Medical underwriting specialist and travel insurance expert Tricia Tietema told London-based newspaper City A.M she would expect that those who are medically able to have the Covid-19 vaccine but choose not to have it, could breach the terms and conditions of their insurance policy.
“It is the case that most of the larger insurers would already have declined claims for tropical diseases such as malaria or yellow fever if the traveller has not taken advantage of the vaccines available – and this exclusion can be found in policy wordings,” said Tietema. “However, we would be aware that exceptions have to be made for those who cannot have these, so infants, pregnant people and some who are immunocompromised cannot have the live vaccine, for example.”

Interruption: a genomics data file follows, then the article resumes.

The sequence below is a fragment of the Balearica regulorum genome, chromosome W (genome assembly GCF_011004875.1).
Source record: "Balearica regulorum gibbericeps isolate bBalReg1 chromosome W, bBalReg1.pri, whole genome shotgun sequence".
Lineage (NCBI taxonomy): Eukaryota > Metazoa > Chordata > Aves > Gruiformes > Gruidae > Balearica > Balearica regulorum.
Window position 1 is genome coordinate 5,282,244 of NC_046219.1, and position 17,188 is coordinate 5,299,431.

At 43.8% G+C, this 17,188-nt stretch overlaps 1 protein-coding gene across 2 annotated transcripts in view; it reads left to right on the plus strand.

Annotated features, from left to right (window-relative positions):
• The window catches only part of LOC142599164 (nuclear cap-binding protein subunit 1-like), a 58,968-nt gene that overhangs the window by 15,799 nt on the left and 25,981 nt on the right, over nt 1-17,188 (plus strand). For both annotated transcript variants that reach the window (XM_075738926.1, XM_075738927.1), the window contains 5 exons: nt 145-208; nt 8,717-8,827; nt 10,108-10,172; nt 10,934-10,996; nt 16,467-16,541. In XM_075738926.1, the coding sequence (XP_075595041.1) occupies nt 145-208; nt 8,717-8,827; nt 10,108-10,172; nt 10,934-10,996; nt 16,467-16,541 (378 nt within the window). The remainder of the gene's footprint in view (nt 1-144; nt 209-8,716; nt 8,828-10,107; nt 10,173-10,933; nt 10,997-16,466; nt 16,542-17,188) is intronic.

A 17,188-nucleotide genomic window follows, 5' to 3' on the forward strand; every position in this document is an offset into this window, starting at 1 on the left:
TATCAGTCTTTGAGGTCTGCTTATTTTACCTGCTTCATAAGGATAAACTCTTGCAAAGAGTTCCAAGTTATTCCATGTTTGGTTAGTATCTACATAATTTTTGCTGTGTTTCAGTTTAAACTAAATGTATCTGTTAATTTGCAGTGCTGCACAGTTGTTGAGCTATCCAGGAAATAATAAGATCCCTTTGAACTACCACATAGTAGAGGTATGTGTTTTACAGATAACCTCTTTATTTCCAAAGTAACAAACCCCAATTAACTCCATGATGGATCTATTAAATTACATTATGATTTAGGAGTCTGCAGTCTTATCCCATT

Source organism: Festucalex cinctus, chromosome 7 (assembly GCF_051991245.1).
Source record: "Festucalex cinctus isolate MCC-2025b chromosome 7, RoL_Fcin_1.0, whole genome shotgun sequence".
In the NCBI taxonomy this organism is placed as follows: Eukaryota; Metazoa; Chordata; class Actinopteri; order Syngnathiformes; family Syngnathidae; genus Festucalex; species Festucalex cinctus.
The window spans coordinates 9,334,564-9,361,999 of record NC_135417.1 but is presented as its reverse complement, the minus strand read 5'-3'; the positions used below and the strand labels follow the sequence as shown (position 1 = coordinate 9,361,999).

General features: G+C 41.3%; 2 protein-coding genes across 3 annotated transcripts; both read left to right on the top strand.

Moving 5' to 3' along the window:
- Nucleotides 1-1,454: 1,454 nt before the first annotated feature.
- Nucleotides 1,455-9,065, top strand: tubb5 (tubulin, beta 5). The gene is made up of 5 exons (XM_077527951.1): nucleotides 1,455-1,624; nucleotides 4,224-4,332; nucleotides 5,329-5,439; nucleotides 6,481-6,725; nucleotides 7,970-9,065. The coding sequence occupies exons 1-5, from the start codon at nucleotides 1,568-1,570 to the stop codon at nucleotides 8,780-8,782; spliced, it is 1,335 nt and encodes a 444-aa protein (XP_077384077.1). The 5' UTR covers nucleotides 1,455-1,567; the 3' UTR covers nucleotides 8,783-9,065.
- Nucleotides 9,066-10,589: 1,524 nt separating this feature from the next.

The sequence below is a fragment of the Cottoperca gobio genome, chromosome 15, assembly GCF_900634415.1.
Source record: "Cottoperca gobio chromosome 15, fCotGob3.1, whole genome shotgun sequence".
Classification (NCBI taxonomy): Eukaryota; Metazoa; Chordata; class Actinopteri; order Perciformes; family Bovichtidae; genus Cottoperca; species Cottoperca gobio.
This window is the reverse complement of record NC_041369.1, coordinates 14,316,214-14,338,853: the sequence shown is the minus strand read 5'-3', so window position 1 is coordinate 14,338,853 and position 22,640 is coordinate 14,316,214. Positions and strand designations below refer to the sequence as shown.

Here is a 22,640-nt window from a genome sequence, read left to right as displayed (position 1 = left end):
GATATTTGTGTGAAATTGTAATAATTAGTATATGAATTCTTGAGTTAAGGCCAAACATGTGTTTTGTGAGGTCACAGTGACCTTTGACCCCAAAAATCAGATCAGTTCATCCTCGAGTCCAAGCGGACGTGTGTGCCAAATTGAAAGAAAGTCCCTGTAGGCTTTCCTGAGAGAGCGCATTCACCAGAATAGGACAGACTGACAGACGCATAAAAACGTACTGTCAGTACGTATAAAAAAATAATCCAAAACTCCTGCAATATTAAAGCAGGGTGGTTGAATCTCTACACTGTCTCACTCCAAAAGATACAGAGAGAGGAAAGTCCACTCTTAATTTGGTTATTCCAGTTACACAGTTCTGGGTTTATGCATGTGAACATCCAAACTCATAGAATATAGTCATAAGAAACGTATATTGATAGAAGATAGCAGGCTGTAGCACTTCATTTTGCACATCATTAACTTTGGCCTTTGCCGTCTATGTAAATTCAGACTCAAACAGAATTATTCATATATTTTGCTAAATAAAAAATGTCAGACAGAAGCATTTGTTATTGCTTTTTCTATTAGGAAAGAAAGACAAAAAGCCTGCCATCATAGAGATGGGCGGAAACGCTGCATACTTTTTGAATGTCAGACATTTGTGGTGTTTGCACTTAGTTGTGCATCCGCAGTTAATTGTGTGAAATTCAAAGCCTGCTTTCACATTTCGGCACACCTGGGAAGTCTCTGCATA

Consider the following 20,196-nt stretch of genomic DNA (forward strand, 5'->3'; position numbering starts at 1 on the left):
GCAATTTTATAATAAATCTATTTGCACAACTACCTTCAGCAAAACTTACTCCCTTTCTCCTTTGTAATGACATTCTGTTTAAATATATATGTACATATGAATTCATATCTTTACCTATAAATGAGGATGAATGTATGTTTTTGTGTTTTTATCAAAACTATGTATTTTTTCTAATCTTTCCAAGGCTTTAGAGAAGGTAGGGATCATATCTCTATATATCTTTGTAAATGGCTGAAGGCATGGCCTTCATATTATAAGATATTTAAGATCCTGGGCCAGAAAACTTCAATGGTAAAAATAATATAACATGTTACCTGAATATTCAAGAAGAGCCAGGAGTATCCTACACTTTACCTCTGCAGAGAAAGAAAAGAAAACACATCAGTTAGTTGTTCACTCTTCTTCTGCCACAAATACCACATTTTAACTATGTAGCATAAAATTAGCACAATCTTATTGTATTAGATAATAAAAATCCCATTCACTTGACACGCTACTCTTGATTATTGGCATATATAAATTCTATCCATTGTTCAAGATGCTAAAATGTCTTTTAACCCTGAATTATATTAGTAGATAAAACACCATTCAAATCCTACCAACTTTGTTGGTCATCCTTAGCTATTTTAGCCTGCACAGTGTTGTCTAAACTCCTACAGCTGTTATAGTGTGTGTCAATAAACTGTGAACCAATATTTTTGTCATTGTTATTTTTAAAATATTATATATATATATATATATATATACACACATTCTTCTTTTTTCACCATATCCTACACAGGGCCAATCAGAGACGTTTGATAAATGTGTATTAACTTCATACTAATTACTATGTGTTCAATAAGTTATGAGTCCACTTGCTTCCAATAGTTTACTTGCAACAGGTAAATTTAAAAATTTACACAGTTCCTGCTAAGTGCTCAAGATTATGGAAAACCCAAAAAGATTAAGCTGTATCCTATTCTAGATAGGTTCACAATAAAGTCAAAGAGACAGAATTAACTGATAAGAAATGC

Pfizer and Moderna announce vaccines
US pharmaceutical company Pfizer has announced that its experimental Covid-19 vaccine proved 95 per cent effective in phase three clinical trials. The UK Government has already ordered 40 million doses of the vaccine. And recently, the UK also secured five million doses of Moderna’s coronavirus vaccine, which has also proved 95-per-cent effective in late-stage clinical trials. So far, the UK has secured 355 million doses of potential vaccines produced by seven different companies.
“Looking longer term to when more Covid-19 vaccines emerge, then I would expect anyone medically able to have it but who neglected to do so might well breach the terms and conditions of their [travel insurance] policy,” Tietema said. “Insurers cannot dictate to individuals where they travel, they can only make plain which risks are insured and leave them to make informed decisions.”